The only constant is change. Investment returns change. The inflation rate changes. The economy changes. You need to monitor the financial environment and make adjustments to your investment choices and living conditions as the world changes. This is an area where you need to take full responsibility for the results you get. No one else is going to do it for you.

Borrowing money to buy income-producing assets is considered “good debt” because doing so puts money into your checking account on a regular basis (so long as your investment return is greater than the interest rate on your debt). When you find the right opportunities, consider taking out a business loan on Prosper to be able to take advantage of them. With your good credit and your excellent track record of on-time Prosper loan payments, lenders will want to loan you money and you will find Prosper to be an ongoing source of inexpensive money to fund your wealth-building programs.

Making It Happen

The first decision you need to make is to decide you want to achieve financial freedom. Then commit to making it happen, whether it takes you years or decades to achieve your dream. With your decision and commitment, you will start looking for ways to increase your income, live below your means, and invest the difference. Set up a capital account and add to it the money you save by consolidating your debts with a Prosper loan (along with the many other ways you will discover to save money).

When you are tempted to buy a non-essential luxury item you just have to have, decide what you want more — the luxury item or financial freedom. Buying the luxury item will push your Financial Freedom Day further out in time; avoiding the purchase of the luxury item and putting the money into your capital account instead will pull your Financial Freedom Day in closer to the present. There is no right or wrong answer here. Rather, it’s what you decide to do with your money and your financial future.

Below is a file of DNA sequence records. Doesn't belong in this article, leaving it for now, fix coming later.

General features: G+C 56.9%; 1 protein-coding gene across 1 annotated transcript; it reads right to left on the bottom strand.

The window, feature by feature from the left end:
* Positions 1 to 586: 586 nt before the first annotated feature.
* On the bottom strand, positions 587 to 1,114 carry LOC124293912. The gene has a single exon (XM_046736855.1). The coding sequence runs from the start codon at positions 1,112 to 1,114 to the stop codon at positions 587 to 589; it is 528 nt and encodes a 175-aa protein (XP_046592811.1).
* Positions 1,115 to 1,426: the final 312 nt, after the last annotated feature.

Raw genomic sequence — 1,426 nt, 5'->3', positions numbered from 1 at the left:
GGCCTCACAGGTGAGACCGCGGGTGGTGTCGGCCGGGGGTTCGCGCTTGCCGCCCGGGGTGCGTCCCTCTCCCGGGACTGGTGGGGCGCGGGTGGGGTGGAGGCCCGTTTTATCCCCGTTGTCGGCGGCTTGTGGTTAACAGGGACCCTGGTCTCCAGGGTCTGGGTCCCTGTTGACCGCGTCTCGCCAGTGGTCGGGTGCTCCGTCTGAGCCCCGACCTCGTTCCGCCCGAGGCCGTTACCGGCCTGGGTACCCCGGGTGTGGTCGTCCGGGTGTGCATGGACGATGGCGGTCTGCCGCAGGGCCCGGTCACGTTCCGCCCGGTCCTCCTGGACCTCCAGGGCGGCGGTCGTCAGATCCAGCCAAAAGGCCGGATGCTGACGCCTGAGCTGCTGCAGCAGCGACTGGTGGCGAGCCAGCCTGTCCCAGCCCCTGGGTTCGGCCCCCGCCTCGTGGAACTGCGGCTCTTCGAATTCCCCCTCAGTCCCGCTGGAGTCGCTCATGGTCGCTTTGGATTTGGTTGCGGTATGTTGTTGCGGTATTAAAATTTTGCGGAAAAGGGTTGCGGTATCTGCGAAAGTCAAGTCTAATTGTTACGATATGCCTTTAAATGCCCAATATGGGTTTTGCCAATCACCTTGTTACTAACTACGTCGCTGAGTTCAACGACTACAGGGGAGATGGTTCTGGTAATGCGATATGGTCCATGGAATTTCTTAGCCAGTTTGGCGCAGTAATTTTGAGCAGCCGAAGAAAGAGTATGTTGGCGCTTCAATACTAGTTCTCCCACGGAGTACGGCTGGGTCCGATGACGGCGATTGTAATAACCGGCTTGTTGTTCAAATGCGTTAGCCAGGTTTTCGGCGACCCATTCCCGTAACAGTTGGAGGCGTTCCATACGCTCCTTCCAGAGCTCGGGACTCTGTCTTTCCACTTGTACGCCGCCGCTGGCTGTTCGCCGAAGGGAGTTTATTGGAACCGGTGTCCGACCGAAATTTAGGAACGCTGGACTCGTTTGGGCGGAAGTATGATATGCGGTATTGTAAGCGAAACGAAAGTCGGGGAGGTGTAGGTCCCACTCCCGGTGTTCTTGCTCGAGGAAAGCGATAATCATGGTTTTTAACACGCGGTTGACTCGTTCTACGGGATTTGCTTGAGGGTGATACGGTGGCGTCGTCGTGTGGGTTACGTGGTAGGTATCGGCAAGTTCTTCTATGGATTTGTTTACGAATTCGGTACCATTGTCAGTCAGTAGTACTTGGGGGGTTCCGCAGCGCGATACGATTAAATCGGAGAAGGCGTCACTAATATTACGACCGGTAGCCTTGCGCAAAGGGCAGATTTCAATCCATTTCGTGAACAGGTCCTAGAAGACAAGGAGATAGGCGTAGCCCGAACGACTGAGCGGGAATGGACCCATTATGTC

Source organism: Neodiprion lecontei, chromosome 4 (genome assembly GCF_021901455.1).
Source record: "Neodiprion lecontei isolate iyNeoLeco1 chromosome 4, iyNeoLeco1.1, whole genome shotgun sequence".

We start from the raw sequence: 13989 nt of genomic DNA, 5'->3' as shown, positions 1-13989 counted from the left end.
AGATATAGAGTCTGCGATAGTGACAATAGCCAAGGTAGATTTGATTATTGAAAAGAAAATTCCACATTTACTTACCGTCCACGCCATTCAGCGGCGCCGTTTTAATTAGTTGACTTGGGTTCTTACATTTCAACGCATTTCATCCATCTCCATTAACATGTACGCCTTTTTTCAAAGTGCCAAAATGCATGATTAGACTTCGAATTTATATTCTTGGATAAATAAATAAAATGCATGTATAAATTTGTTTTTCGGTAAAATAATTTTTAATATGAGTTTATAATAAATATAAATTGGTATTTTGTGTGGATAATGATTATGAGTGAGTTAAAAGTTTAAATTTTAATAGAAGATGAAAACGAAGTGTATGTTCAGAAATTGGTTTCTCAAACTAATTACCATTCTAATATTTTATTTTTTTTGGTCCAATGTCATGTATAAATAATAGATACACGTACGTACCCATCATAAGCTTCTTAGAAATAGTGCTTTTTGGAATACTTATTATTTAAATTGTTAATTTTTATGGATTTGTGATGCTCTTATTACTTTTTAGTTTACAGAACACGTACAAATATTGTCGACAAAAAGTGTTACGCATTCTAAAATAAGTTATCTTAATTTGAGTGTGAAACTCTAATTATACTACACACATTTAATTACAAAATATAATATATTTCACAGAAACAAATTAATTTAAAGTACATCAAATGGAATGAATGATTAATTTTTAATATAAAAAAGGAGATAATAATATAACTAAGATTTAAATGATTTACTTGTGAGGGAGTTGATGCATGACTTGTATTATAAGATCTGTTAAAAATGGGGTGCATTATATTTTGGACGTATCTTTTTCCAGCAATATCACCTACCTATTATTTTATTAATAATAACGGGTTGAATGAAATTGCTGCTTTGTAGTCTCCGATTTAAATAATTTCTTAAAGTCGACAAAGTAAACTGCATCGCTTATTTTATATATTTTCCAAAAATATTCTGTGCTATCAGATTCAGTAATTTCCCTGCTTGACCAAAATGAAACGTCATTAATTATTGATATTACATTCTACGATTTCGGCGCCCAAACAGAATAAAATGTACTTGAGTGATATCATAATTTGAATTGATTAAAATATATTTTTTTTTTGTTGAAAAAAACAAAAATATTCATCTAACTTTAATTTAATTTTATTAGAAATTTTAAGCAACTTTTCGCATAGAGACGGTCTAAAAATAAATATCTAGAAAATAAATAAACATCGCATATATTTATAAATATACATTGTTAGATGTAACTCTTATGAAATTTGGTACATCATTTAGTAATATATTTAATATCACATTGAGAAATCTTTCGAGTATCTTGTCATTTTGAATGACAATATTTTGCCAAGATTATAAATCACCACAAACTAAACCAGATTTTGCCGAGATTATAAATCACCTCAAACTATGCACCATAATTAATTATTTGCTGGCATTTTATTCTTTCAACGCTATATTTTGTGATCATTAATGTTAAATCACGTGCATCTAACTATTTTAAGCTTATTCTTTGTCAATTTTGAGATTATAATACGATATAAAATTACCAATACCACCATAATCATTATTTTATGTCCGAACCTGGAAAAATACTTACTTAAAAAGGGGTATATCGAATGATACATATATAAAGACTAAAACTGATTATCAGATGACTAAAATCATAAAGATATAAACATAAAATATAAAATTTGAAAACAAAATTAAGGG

The conceptual framework provided in this blog post will get you started on the road to financial freedom. All you have to do is reduce your living expenses and increase your investment income in a steady fashion until your investment income exceeds your living expenses by your desired margin of safety. Prosper is here to help when you need it. Enjoy your journey and may it be a profitable one.

Roger Steciak achieved early semi-retirement in 2006 and became a Prosper lender to diversify further his portfolio of income-producing assets. His book Happy About People-to-People Lending With Prosper.com, How to Lend Money to Friends You’ve Never Met was published in 2007.

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One Response

Margie Franklin | May 12th, 2008 at 11:24 pm

It’s comforting to know that there are people out there who are willing to help others & share their knowledge freely.

Decreasing expenses & increasing investments is sound advice…although it’s not an easy thing to accomplish.

Prosper.com is way ahead of it’s time. I hope that credit card companies will take notice of prosper.com’s mission & choose to follow in their footsteps.

Margie Franklin, The Home Biz Diva

posted in Lenders,Personal Finance Education 1 comment »